Presentation Story Telling

There are many different methods of telling a story to get across a point during a presentation. Many of these help to be a more engaging speaker and convey your message across with more focus.

This blog will go through three of them that I found interesting and impactful.

Three is the magic number – A story to Convince

This is a useful story telling technique and is used commonly. Three is a number that often comes up in stories (three little pigs, three wise men), and can be used in a few different ways to drive a particular point home. This is because humans find it comfortable to hold 3 pieces of information in it at one time. With the limit generally being between 5 and 7.

With the method of three is the magic number, it forces you to focus a message that may consist of loads of information into something much more digestible.

There are three ways of using the Three is the magic number method:

Attention 3: James Bond

‘Once is happenstance. Twice is coincidence. The third time is enemy action’

This line delivered by one of James Bonds antagonists is the essence of the first method of three. Nothing that repeats itself three times can be an accident. It is therefore something to pay attention to, as it is a deliberate action.

Using this methodology, when presenting a theory or idea, it can be important to break down all the information you would like to present to one core message. This message being something you can repeat three times to get the attention of your audience. Something that they will leave the presentation thinking about because it was repeated to them.

Reversal 3: Little Pigs

‘Straw and sticks are weak. But a house made of brick? Huff and puff away, Big Bad Wolf’'

This pattern followed in the 3 little pigs is once again another useful technique. Three allows for a pattern to be established and then broken. With the change in pattern taking the audiences attention.

Point 1 and Point 2 are set ups that follow the same pattern, with Point 3 breaking the pattern. It is a pattern that often we can see coming, but is so effective that there is satisfaction when it does.

Moderate 3: Goldilocks

‘This porridge is too hot. This porridge is too cold. But this porridge is just right’

This pattern established in the example of goldilocks is a technique where two extremes are set up initially. Then the third option is something that sits somewhere in the middle.

This final option should have some of the benefits of both the first two options but less of the drawbacks. When presenting the first two points it is important let the audience fully understand the negatives in choosing the extreme so that when a final third moderate option is presented its introduction is a relief.

Rolls Royce Moment – A Story to Explain

So what is the Rolls Royse Moment?

‘Cruising at 60mph, the loudest noise inside the Rolls Royse comes from the electric clock’

This story created a powerful moment that had a significant impact within the industry. With other car manufacturers using it as a point of reference in their advertisement.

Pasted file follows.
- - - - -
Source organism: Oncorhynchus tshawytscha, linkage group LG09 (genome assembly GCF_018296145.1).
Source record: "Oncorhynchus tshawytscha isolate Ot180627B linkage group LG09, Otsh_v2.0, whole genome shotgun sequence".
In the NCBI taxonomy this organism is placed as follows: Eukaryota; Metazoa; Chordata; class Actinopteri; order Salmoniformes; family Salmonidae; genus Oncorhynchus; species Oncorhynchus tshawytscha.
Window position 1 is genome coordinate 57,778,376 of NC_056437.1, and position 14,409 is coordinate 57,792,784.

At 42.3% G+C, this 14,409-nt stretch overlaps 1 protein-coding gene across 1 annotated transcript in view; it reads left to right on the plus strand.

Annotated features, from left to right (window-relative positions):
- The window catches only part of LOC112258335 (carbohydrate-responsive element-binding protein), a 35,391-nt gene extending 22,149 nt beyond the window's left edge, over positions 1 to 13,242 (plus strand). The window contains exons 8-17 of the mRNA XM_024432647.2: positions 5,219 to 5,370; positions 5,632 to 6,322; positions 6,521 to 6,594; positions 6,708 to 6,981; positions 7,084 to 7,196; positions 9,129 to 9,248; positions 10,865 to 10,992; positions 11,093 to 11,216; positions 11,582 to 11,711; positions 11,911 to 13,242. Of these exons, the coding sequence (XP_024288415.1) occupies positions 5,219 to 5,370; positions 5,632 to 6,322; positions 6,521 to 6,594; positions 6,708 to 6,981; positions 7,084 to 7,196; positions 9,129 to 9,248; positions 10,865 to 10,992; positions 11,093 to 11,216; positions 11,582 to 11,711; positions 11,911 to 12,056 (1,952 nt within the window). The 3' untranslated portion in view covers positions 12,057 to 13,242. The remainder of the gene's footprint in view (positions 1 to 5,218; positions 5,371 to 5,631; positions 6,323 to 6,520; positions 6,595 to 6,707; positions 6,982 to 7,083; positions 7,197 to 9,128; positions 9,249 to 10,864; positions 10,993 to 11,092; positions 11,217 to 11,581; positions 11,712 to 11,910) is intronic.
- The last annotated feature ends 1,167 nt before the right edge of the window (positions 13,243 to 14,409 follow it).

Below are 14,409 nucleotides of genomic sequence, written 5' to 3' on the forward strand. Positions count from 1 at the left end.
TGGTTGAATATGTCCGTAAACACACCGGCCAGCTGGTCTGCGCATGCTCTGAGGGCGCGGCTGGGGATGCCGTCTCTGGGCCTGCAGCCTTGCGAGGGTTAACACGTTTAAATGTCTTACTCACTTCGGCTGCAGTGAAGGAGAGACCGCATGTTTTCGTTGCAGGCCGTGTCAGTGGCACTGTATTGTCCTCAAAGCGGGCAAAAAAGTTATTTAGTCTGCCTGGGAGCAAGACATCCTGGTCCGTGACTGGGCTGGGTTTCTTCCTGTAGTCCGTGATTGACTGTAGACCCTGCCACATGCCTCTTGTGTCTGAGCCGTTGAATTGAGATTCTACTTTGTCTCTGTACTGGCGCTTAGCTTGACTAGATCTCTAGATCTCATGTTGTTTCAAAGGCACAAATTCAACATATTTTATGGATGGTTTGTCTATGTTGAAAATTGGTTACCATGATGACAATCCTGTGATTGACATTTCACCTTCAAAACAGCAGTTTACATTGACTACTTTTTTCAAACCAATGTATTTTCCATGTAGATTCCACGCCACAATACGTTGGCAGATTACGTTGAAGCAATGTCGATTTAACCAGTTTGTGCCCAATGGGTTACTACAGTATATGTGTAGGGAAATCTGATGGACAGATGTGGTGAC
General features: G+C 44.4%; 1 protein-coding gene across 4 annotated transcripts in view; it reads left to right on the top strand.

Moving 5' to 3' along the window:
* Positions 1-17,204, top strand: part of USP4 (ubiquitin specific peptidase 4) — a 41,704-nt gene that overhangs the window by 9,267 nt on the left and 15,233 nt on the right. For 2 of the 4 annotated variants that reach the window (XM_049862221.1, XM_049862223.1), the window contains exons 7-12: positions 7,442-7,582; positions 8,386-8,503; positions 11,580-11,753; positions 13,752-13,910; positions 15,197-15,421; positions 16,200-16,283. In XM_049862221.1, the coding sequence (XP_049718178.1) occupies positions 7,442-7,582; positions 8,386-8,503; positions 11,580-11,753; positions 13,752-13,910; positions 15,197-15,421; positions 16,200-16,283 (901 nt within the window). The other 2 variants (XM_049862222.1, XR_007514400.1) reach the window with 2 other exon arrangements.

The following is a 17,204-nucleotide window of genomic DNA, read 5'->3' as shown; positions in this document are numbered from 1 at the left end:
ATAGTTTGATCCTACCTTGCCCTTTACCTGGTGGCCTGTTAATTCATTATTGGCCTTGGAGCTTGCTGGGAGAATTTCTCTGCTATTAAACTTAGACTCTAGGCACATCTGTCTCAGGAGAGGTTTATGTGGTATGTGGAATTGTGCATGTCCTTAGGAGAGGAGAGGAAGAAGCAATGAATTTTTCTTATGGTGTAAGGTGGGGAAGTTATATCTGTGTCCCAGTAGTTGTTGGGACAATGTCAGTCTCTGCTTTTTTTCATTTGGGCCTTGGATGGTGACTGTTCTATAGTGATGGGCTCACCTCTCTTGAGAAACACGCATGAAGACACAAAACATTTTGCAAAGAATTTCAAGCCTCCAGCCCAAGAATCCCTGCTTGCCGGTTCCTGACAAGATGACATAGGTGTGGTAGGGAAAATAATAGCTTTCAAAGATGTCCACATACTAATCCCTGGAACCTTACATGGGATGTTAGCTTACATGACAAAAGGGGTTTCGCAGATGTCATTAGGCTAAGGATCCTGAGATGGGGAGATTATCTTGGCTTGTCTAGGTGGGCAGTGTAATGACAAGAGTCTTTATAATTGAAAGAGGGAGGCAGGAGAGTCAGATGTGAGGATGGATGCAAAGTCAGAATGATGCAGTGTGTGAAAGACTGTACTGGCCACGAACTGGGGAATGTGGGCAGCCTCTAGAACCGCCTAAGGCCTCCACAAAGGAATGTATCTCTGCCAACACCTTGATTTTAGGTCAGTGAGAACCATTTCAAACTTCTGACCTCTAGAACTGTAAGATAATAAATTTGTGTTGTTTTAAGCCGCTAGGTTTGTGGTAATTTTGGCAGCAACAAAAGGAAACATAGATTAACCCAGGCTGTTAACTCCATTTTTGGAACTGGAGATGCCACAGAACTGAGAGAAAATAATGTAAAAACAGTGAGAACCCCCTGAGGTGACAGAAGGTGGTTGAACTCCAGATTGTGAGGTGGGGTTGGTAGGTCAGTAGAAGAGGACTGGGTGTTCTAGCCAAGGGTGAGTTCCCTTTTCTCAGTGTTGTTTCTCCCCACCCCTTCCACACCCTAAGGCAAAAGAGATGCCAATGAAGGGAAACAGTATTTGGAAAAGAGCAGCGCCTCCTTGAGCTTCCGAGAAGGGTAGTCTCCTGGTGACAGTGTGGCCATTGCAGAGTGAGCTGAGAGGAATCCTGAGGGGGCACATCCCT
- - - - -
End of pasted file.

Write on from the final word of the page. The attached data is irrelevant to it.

But why was this so powerful?

Vivid - In that one line there was enough information to create a sensory movie in your head. One could put themselves in the scenario where they could imagine sound of the noise and the feel of the car.

Representative - The story telling tells us that Rolls Royse is a precision engineering company that pays attention to details. This is what they do.

Relatable - Even if you haven’t driven a Rolls Royse, you can use your own car or experience within a car as a point of comparison. For example, if you drive a noisy car, you could imagine how good the quality of this car must be.

Rags to Riches – A Story to Sell

A very common and simple story telling techniques. Generally the protagonist goes from a low starting point to a position of success. This is a positive story arch used throughout business and can be shown in a simple transaction within a business. A customer has a problem and the business finds a solution to move them to a better place.

This doesn’t necessarily refer to money when talking about success. It can be an inner value that is finally recognized by the society.

So how does the Rags to Riches storyline generally go:

Beginning: Hidden Value

The protagonist is in a bad place, however there is something within them that makes them special. Something that the society does not recognize (and at times, neither do they).

Middle: Trigger/Struggle

At some point there is a some sort of stimuli that makes the hero want to change their circumstance. When working towards their change, they will undergo some struggle to reach the accomplishment. But this is just an obstacle for our hero to overcome.

End: Recognition

Now that the hero has changed their circumstances and persisted through the struggle, everyone else can see their true value and recognises how special they are.

Habeeb Gayle
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